Venue Review: Vbgb Beer Hall And Garden (Nc Music Factory)
"What can I get you to drink?" she asks. She's behind the extensive bar, in a black T-shirt with "BEER" sprawled in red capitals across the front.
He peruses the blackboards tiled onto one wall, chockablock with handwritten brew names and alcohol contents and provenance.
"I'm not sure. I ..."
"What do you like?"
"Bass ale? Killian's?" he says.
She brings him three plastic cups with a few liquid ounces in each - gold, reddish-brown, caramel-colored. He tries each, picks the second. She nods. "Southern Tier Harvest Ale."
VBGB makes picking a drink fun, and as Charlotte embraces craft beers, the N.C. Music Factory-area spot is a casual, accessible place to experiment.
It's designed as an indoor/outdoor beer garden, which means a couple of things to adjust to: The communal experience is emphasized (kids are welcome), and you don't get traditional host and waitstaff.
So rather than being led to a table and handed a menu, you walk in and are greeted by staff, behind the bar or at the food window to your immediate right. Pull up a seat and open a bar tab, then head back to that food window to order.
The décor is Early Picnic Table, plus bar-height tables, patio umbrellas, and red stools pulled up on both sides of a U-shaped bar. This sports a comparatively high-tech "frost rail": a several-inch-wide strip, covered thickly in frost, running the whole length of the bar. You can set your glass there to keep your brew cool, or you can - and more do than you might expect - doodle on it. You can see the outside patio (part of which is tented and heated) from inside, and yes, that's the historic JFG Coffee sign out there.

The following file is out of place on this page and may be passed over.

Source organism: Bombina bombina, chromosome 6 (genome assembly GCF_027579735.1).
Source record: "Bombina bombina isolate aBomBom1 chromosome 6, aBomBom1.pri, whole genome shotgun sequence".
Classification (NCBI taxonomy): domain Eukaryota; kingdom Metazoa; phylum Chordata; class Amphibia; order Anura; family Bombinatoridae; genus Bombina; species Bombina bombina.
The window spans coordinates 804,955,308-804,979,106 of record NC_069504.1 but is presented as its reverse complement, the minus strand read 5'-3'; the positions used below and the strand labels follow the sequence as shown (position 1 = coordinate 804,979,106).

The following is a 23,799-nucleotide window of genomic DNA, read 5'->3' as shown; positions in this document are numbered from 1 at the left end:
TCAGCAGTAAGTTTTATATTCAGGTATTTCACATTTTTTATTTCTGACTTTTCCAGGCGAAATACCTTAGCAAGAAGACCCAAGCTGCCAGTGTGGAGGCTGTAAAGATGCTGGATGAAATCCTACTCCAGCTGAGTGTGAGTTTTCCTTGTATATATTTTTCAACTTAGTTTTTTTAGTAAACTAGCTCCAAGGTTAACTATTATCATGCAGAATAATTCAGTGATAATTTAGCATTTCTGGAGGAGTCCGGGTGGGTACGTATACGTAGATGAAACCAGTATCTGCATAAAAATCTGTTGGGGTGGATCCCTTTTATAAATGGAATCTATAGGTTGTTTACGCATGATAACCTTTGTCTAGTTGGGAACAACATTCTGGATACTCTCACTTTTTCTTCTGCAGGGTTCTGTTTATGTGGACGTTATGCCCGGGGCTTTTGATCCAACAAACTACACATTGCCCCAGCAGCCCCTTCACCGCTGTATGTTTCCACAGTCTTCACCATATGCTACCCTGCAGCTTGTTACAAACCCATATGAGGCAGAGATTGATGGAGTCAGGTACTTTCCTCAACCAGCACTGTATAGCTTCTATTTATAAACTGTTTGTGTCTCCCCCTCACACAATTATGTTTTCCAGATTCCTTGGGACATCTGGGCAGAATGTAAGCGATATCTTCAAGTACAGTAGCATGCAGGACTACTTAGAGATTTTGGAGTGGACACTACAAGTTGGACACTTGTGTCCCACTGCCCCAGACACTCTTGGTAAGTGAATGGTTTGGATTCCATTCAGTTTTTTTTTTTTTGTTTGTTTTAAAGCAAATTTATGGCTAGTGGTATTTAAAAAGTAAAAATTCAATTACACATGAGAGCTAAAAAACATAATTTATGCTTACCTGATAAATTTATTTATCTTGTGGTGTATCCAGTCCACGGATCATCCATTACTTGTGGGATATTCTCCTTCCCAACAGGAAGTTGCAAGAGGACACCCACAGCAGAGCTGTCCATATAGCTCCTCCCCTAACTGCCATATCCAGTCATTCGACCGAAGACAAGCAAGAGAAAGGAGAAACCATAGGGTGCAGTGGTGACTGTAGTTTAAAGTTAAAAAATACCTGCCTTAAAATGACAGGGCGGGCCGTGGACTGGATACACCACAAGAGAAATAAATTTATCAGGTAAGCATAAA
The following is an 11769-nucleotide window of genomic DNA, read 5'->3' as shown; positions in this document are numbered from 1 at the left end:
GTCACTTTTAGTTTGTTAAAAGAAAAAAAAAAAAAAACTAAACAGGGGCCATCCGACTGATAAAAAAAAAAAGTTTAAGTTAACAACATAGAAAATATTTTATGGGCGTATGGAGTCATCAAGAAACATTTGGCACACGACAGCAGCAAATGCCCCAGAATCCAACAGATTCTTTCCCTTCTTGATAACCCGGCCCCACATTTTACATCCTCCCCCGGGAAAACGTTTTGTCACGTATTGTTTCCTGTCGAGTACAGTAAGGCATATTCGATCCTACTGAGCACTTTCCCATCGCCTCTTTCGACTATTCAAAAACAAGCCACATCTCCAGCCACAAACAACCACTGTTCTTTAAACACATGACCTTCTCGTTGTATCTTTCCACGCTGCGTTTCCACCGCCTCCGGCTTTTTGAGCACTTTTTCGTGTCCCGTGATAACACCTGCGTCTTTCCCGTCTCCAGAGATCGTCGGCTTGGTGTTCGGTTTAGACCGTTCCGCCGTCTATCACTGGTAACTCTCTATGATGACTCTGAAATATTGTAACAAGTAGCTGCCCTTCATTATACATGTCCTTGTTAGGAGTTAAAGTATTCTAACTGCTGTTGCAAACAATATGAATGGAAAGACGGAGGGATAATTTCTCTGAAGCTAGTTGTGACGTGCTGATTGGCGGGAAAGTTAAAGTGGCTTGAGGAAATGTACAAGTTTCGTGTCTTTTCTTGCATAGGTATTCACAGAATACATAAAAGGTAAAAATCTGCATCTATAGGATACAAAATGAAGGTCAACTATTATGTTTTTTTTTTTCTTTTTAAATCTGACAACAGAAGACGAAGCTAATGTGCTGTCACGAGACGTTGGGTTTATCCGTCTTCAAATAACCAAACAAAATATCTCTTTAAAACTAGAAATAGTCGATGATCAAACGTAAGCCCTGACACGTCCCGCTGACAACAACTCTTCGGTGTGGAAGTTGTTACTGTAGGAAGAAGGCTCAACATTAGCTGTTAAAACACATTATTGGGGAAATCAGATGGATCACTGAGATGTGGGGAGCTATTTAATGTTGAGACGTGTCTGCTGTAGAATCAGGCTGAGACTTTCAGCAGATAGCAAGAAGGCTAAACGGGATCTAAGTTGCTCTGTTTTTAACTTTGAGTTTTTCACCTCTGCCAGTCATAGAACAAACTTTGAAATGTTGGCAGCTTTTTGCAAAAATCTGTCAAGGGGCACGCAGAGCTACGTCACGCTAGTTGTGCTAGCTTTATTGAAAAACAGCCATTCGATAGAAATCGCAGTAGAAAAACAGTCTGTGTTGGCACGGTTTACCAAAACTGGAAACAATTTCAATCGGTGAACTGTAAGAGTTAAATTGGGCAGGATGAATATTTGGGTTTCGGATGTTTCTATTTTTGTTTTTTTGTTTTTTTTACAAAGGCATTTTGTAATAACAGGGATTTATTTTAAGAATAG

Owners Tom and Kara Taddeo moved from New York City to raise their kids. They had frequented beer gardens there, and when they Googled "beer gardens" in Charlotte, they found: zip. So they decided to try introducing the concept here. "It's a restaurant/family/hanging-out kind of place," says Kara. The patio is dog-friendly, and family-day events (indoor/outdoor trick-or-treating, Santa visits) are regularly scheduled.
VBGB - for Very Big German Beer - has a 30-tap beer menu (shifting daily and including area breweries). You can order nearly all of them in four sizes: klein ("small," at 12 ounces), mittel (about 18), grosse (34) or pitchers. Eventually, there'll be a 10-tap house list, and 20 will continue to rotate on the two-keg-and-out timing used now.
The food lineup is roughly one-third German, one-third healthy and one-third bar favorites. Hence the Zweigles brats, imported from Rochester, N.Y., on regular or pretzel-style rolls (get the second, and get kraut to do the marvelously juicy brat justice). The chicken/spinach/feta brat is nicely done, too (peppers and onions do best with this), and there's a Zweigles hot dog as well. Potato latkes are a mite oily, as are sweet potato fries and Black and Tan-battered onion rings, though these have notable flavor. The jumbo pretzel was indeed enormous, but nearly too greased-up to hold its accompanying (terrific) beer cheese dip.
Wings sport a rub and your choice of sauce, including the pleasantly zippy Wango Tango. Chicken kabobs are moist (there's a beef version as well), and burgers of both beef and black bean keep company with sides such as quinoa salad, German potato salad and edamame.
Staff are quick to help, and the place ratchets up its friendliness with nightly specials like the shifting 4-3-2-1: A recent example was $4 NoDa Rye Z'd Double Rye IPA, $3 wings, $2 Natty Greene's Buckshot Amber and $1 quinoa salad.
I ended up with a Southern Tier Iniquity Imperial Black Ale, an IPA black as pitch and positively addictive, and which Southern Tier describes as "the antithesis of unearthly." Do I understand that? Sort of. Did my server survey my preferences, then recommend it with enthusiasm? Yep. And that's more important.